• Levels with distinct feels to them, so that not all levels feel the same.  I think I accomplished this, although I was hoping to get a few more in there.  There are swampy bayous, labyrinthine sea caves, sunken galleons, and beaches.
  • Game progression.  As you delve further into your adventure, you will encounter things that are tough, and you will need to figure out the capability to respond to them.  The mechanisms in the game are simple, but they reinforce the theme, so I'm happy with them.
  • Approachable challenge.  The game will probably kill you a few times while you get your "sea legs", but once you have some experience, you should be able to win the game without spending months attempting it.  The RNG is generally pretty forgiving; most deaths are avoidable.

Overall, I'm happy with how it turned out.  I'd like to spend some time cleaning up the codebase and doing some things in a more "proper" way, and adding more content.  But for now, I'm happy with where it stands for a seven day effort.

Here are some screenshots of the game in action:

(I'm guessing you're the person who expressed the same question over on reddit, but just in case...)

It's possible that there's a bug in the mystery generator that generates a "dead end" mystery, but I've played through the game to the end many, many times, so my impression is that it would be rare occurrence even if there is such a bug. You probably should not be experiencing this multiple times in a row.

More likely, there's just some clue or hook you're missing. Be sure to search all the crypts, read all the books in the library (the "?" icons), talk to all the people, etc. Also, note that some locations may be injected into the list of locations when you find things, so be sure to check and re-check your locations. There are also items that show up in your inventory that might yield clues.

Yes, that's a known bug. The version that is currently up is the "compo" version, which was frozen at the end of the competition for judging. I am working on a new version that will (hopefully!) fix the bugs and introduce more content.

This is a nice little clicker. Seems to have quite a bit of charm. But boy is it stingy with the advancement! I'd recommend ramping up the cost of plants much less slowly, or better yet, letting the player ramp up $/sec or $/click much faster, as that would probably feel more satisfying. As it stands, it got very dull very fast, with way too many clicks required to plant a plant. Unless you intend this to be one of those "walk away from it and come back later" type clickers, it would help to reduce the aggressiveness of those curves.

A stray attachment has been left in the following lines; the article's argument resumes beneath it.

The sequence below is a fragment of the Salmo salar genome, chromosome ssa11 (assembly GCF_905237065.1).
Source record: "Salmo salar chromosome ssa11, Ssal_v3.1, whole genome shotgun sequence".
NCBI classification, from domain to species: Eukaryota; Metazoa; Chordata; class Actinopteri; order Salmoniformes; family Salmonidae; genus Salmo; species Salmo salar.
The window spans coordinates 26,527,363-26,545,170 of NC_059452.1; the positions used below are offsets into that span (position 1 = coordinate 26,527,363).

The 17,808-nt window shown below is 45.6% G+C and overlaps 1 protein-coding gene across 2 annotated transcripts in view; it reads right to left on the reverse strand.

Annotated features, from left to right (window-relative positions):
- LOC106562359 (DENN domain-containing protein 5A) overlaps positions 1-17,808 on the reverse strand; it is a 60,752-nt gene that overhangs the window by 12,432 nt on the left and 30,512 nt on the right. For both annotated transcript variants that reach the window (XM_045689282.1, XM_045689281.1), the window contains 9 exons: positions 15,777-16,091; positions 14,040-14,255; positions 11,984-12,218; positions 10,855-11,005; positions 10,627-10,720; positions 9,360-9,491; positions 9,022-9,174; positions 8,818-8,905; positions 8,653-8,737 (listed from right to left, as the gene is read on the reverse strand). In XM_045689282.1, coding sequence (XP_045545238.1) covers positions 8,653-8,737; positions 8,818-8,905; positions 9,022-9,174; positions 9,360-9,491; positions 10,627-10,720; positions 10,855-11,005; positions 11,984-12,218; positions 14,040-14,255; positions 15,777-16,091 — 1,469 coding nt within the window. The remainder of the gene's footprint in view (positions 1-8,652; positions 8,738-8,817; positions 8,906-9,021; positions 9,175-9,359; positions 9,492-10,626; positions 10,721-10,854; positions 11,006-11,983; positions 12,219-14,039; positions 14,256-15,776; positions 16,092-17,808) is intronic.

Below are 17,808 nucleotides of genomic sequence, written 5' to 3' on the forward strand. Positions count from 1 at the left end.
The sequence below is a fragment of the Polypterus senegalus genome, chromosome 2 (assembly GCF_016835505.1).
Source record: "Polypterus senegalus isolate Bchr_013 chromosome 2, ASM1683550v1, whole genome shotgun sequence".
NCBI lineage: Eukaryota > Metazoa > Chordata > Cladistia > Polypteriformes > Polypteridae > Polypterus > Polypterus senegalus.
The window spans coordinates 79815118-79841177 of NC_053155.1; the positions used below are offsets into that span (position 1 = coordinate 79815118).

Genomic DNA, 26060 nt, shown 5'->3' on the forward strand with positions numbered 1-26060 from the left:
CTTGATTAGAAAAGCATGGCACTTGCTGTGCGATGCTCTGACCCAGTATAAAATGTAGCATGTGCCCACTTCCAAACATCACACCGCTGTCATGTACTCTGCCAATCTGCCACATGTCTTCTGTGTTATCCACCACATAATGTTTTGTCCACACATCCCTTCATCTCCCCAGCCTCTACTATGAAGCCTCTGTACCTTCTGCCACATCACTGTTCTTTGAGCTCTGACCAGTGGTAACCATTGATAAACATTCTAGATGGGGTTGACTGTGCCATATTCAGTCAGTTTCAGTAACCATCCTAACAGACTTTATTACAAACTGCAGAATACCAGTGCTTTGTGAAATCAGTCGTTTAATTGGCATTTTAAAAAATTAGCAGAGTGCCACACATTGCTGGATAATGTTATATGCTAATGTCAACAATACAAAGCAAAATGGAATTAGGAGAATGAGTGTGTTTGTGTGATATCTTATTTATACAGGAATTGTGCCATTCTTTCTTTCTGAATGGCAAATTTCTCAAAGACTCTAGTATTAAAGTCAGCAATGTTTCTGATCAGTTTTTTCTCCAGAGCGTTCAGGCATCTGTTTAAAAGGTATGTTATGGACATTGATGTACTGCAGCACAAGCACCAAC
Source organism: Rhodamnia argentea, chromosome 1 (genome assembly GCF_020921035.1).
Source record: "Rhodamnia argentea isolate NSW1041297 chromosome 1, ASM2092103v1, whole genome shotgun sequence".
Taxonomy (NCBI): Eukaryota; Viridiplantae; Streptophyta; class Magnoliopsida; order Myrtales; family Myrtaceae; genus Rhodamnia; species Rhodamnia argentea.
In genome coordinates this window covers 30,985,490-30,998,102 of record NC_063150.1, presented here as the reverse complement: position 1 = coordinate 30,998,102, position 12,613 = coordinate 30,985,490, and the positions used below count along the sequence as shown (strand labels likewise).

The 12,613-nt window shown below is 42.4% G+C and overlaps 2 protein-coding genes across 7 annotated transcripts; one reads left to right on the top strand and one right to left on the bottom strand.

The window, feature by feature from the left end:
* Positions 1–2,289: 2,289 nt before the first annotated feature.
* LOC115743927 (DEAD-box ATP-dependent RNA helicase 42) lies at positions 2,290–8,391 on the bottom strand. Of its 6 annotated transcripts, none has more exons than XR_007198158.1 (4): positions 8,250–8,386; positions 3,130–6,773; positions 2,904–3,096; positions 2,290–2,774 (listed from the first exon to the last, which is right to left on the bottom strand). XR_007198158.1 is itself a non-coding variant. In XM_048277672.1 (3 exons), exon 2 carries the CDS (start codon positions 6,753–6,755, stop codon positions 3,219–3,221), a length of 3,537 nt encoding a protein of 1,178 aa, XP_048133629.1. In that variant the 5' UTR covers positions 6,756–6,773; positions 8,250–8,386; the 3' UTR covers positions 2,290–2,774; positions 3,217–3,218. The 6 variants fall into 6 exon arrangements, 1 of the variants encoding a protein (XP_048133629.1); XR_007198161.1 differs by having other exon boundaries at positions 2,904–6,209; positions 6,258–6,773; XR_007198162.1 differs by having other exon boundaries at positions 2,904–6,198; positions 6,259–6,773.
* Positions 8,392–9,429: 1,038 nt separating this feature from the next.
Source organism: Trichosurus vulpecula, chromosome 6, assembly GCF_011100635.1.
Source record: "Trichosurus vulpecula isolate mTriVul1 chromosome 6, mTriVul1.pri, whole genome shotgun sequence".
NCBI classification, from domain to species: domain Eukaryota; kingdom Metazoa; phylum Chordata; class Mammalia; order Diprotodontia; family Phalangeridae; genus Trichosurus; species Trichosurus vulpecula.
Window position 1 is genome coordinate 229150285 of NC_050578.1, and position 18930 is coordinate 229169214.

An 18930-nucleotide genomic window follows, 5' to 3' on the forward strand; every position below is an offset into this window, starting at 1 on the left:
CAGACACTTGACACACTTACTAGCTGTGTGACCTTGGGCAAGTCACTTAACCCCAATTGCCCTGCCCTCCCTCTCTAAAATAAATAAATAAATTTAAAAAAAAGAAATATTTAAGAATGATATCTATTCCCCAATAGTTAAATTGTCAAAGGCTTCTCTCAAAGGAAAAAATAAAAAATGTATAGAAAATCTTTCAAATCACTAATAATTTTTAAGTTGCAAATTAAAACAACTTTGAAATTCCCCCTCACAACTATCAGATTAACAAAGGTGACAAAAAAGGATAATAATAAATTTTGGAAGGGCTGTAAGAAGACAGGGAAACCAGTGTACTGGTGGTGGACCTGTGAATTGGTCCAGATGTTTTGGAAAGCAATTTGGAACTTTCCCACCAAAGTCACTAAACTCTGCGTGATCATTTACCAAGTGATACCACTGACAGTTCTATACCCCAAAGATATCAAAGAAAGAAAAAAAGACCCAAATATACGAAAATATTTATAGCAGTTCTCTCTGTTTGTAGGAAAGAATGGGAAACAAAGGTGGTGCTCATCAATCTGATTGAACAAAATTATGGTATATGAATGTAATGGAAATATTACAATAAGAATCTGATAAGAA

It really needs a save game feature (especially if it's going to be a "walk away and come back" type game).

The keyboard support is a nice feature. Pressing space bar on a laptop is much preferable to clicking a trackpad. I'd like it if I didn't have to click on what I wanted the space bar to do each time - perhaps you can instead have keyboard shortcuts for calling up the menu or doing other things?

It seems like clicking the portrait of the witch should do something, like give a temporary multiplier to the plant gains or yield a different currency. (Or just play an animation.)

Paisley Princess community · Created a new topic Nice!

Love the minimalistic aesthetic for this game. It ended too soon!

Nice game! This has some interesting mechanics to it. A few suggestions:

* Needs some kind of visual response when you lose health, since there's a distinction between your core and your jelly. Screen shake, flashing the screen red, or something like that would help.

* The first time I played, I appeared in a room in the upper right corner that had no exits. It looks like the level generator tried to create a corridor going south out of the room, because it had two columns of "#" characters leading away from it, but there was no space between them to move my jelly down.

* Cosmetically, it might be fun to let you choose the color of your jelly. And some squishing noises as you move might be satisfying, too.